Lazy initialisation in C++ and Multi-threading

In the previous post about lazy initialisation, we showed examples and differences between using raw pointers, unique_ptr and std::optional to store the object and create it later. However, we implemented the samples from the perspective of single-threaded scenarios. In this post, we’ll try to fill the gap and show you how to make your lazy objects available in a multithreading environment.

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Lazy Initialisation in C++

Lazy initialisation is one of those design patterns which is in use in almost all programming languages. Its goal is to move the object’s construction forward in time. It’s especially handy when the creation of the object is expensive, and you want to defer it as late as possible, or even skip entirely.

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How to Initialize a String Member

How do you initialise a string member in the constructor? By using const string&, string value and move, string_view or maybe something else? Let’s have a look at possible options. Intro Below there’s a simple class with one string member. We’d like to initialise it. For example: class UserName { std::string mName; public: UserName(const std::string& str) : mName(str) { } }; As you can see a constructor is taking const std::string& str.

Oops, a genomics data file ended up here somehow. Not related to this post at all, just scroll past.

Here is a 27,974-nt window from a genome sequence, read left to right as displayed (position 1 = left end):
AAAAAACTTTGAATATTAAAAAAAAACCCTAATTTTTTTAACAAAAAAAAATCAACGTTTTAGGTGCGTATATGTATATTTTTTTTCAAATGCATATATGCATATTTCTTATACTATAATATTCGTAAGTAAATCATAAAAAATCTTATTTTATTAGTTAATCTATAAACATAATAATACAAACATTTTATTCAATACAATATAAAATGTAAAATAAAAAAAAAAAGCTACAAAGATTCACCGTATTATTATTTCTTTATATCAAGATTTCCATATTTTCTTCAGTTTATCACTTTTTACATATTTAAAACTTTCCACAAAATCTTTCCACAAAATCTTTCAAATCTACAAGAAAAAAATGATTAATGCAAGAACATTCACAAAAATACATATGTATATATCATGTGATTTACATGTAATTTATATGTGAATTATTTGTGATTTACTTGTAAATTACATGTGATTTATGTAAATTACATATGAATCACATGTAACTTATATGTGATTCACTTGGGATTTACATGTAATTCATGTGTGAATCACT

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Factory With Self-Registering Types

Writing a factory method might be simple: unique_ptr<IType> create(name) { if (name == "Abc") return make_unique<AbcType>(); if (name == "Xyz") return make_unique<XyzType>(); if (...) return ... return nullptr; } Just one switch/if and then after a match you return a proper type. But what if we don’t know all the types and names upfront?

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The Pimpl Pattern - what you should know

Have you ever used the pimpl idiom in your code? No matter what’s your answer read on :) In this article I’d like to gather all the essential information regarding this dependency breaking technique. We’ll discuss the implementation (const issue, back pointer, fast impl), pros and cons, alternatives and also show examples where is it used.

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Applying the Strategy Pattern

Let’s look at the following problem: We are designing a drawing application. We want some objects to be automatically scaled to fit inside parent objects. For example: when you make a page wider, images can decide to scale up (because there’s more space). Or if you make a parent box narrower image needs to scale down.

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